Starving Review: Infringement by Benjamin Westbrook

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Infringement by Benjamin Westbrook (Amazon, Goodreads)

Another Friday has come, so it’s time to crack open the pantry and see what we find. This week’s review is actually something of a difficulty for me, but not for the traditional reasons. You see, foodies, Infringement is a religious thriller, one that deals strongly with matters not just of faith, but a very specific real-world religion. These sorts of meals tend not to sit well in my stomach with their tendency for overspiced arguments and heavily-indulgent themes, alongside a narrow-focus of flavors focusing on that one religious theme. Still, there are religious meals out there that have beaten out those problems, so let’s see if this souffle will rise without collapsing!

Before we do, let’s unfurl the scroll to proclaim the Starving Review Creed:

  1. I attempt to rate every book from the perspective of a fan of the genre
  2. I attempt to make every review as spoiler-free as possible

As with any meal, I have to approach this from both quantitative and qualitative measures. Let’s start with the factual end of things, looking at our usual measures of plot, characterization, and style. Style and wordcraft are the best elements of this meal. Well-baked with an easy-to-digest style, Infringement is never an overly-wordy slog or has a thick crust to break through. Likewise, exposition is well-handled and the overall pace is fairly well-balanced, except for the climax.

It’s that climax where the pacing and core plot feel off-kilter. Everything seems to be going well, with a good balance of rising action and falling action, but then the climax comes and it just fails to fulfill the dramatic expectations at that point. The attempt at the cliff-hanger ending feels a bit forced and the whole thing ends with an abrupt note. I sat there a moment, hoping for another course that didn’t come. This is a flaw I’ve found in many works meant to be in a series, where the plot of one meal is left hanging to set-up the metaplot of the entire series’ servings, and this is not only unnecessary, but it really hurts each individual meal. It’s not a deal-breaker, but it does leave a sour note on the entire dinner.

Characterization is handled well, if with a bit of a light touch outside of the protagonist. I did like the bait-and-switch for the antagonist, yet I was also a bit put off as there was a lot of build-up and characterization that wound up being for naught. That unfortunately left the remaining antagonist as a real one-note-wonder, which probably didn’t help the sour flavors of the climax. The other thing that was a smidge off was the romance sub-plot, mainly in that there really wasn’t one. There was a romance, yes, between the protagonist and his ex-fiancee, but it basically immediately resolved into undying love with nary a mention as to why their romance hadn’t worked out the first time, thus no real resolution of that first problem. Again, this isn’t a deal-breaker, as one could assume that the long-distance romance aspect was what hadn’t worked and that is resolved in short-order, but it feels like a thread that could have been expounded on to flesh out the characters, especially the fiancee.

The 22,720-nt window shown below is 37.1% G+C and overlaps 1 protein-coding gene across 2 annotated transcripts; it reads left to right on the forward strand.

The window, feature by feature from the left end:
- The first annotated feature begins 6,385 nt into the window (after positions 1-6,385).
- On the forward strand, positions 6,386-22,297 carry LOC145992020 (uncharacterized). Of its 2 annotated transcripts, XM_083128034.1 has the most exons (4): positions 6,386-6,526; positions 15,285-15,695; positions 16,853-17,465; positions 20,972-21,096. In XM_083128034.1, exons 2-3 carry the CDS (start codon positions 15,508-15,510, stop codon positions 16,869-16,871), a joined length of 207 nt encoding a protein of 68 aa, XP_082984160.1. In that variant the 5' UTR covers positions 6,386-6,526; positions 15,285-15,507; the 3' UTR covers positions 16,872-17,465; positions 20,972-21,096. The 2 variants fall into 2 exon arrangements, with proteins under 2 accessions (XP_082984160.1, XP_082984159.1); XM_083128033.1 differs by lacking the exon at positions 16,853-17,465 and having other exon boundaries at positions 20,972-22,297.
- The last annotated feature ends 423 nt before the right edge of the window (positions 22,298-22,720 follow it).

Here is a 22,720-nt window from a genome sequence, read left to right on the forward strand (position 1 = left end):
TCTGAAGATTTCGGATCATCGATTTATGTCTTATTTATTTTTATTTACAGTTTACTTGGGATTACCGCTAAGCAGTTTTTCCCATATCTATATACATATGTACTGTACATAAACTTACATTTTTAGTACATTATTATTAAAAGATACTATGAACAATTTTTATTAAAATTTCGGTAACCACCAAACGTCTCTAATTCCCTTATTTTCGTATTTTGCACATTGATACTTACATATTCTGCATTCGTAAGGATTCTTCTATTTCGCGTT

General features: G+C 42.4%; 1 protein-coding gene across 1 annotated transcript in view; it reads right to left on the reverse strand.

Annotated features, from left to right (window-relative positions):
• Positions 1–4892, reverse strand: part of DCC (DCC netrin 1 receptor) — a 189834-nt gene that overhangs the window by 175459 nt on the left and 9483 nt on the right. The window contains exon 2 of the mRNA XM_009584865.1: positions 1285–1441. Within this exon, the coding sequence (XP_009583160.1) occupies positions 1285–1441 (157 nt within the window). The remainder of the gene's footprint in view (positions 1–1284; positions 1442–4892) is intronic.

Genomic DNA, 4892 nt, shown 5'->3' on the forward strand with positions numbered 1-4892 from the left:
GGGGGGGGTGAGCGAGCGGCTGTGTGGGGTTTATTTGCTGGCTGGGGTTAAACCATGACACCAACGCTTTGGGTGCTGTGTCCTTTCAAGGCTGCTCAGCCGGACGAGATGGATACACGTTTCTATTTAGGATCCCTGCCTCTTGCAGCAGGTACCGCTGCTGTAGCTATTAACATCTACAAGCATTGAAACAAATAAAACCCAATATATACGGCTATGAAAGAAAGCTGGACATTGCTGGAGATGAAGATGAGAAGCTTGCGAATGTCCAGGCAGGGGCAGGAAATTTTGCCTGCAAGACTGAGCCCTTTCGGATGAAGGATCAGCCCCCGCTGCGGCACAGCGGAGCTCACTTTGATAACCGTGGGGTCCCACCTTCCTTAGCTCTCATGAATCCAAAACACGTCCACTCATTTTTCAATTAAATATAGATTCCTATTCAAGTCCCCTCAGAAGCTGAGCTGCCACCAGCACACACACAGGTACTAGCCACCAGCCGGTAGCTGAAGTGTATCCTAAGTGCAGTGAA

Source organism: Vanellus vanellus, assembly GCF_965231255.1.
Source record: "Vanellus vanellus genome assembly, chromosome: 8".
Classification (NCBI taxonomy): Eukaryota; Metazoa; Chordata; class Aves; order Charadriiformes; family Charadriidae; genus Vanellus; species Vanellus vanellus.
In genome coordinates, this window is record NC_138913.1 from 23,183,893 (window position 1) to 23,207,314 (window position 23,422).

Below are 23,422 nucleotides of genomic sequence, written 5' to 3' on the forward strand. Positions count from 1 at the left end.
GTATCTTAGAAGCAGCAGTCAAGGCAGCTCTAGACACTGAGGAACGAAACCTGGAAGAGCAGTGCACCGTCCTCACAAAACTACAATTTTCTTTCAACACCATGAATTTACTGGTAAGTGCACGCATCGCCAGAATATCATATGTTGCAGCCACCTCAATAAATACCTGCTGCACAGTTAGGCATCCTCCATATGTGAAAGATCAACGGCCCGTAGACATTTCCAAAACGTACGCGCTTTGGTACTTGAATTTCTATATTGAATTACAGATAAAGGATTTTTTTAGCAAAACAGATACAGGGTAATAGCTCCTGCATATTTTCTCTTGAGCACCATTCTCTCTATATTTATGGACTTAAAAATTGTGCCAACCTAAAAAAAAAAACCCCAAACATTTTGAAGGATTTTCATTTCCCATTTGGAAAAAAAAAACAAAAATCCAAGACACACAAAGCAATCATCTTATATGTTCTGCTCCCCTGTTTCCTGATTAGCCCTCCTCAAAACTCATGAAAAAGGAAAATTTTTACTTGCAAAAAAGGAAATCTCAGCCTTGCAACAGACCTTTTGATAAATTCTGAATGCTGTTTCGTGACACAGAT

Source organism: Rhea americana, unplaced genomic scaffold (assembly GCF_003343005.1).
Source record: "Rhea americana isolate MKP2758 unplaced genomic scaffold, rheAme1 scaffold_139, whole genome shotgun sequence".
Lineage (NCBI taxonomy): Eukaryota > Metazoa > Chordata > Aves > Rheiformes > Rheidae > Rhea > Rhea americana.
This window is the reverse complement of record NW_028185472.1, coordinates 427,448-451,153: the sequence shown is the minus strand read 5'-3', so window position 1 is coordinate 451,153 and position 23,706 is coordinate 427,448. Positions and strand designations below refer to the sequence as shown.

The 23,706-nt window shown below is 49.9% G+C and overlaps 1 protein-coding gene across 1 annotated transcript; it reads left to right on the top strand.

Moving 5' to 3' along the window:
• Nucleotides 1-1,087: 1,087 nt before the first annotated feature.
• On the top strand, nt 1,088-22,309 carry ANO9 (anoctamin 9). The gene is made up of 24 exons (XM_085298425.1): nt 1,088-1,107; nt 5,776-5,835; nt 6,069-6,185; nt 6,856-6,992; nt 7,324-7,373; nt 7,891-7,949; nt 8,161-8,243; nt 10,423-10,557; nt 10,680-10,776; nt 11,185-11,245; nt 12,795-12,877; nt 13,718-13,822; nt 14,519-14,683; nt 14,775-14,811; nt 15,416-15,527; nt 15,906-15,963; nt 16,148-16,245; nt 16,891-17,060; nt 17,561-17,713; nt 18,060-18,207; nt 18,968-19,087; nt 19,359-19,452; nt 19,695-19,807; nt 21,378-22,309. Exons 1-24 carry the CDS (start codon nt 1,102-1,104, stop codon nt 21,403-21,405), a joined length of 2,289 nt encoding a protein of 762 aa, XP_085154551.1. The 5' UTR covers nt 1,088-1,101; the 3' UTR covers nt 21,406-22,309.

So overall, things are looking pretty good, right? Solid writing with a few flaws, flaws that any author can make from time to time. The real issue I have with Infringement, despite all my efforts to emulate the tastes of a religious thriller fan, the thing that chokes in my throat, is its single-minded focus on one specific world religion. There is a strong undercurrent that only grows as the book progresses of Christian apocalyptic theology, with hints that the Rapture and the full run of the Book of Revelations is coming, and, as such things usually go, there is no nod, no thought, no consideration for any form of faith outside the purely Christian, with a few minor thoughts to Judaism.

My point is that it always chokes in my throat when a book that wants to explore faith instead explores religion. Faith is personal, faith is something people of many religions and philosophies can experience, it’s a universal human concept, not something purely confined to one religion. There is so far not even an attempt to tie in the billions of other people with faiths that differ from the Christian viewpoint into the narrative of faith, or how those people, no matter their morality, will be treated by this impending apocalypse (though one dream sequence hints it will be the tried-and-true ‘morality doesn’t matter, only Jesus’ route).

What this leads to is one of those curious cases of two ratings. For the general audience, Infringement is a religious thriller souffle that, while baked better than its kin, still falls flat with its narrow-minded spices. For what is probably the intended audience, those who already are fans of such Christian apocalyptic thrillers, Infringement will be a real treat, baked with an attention to the craft that makes it rise above the rest. Basically, if you’re a die-hard Christian, especially if you’re interested in Rapture literature, you’ll love this. If you’re not, you might be able to admire the wordcraft, but the actual subject of the plot will not thrill you.

FINAL VERDICT (for general diners): **

FINAL VERDICT (for Christian religious thriller fans): *****

AVERAGE RATING (cause places don’t let me be expressive to have multiple ratings): ***

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2 comments

  1. “These sorts of meals tend not to sit well in my stomach with their tendency for overspiced arguments and heavily-indulgent themes…” I loved that.

    I really appreciate reading such a thoughtful review of a book that’s really outside of the reviewer’s usual zone.

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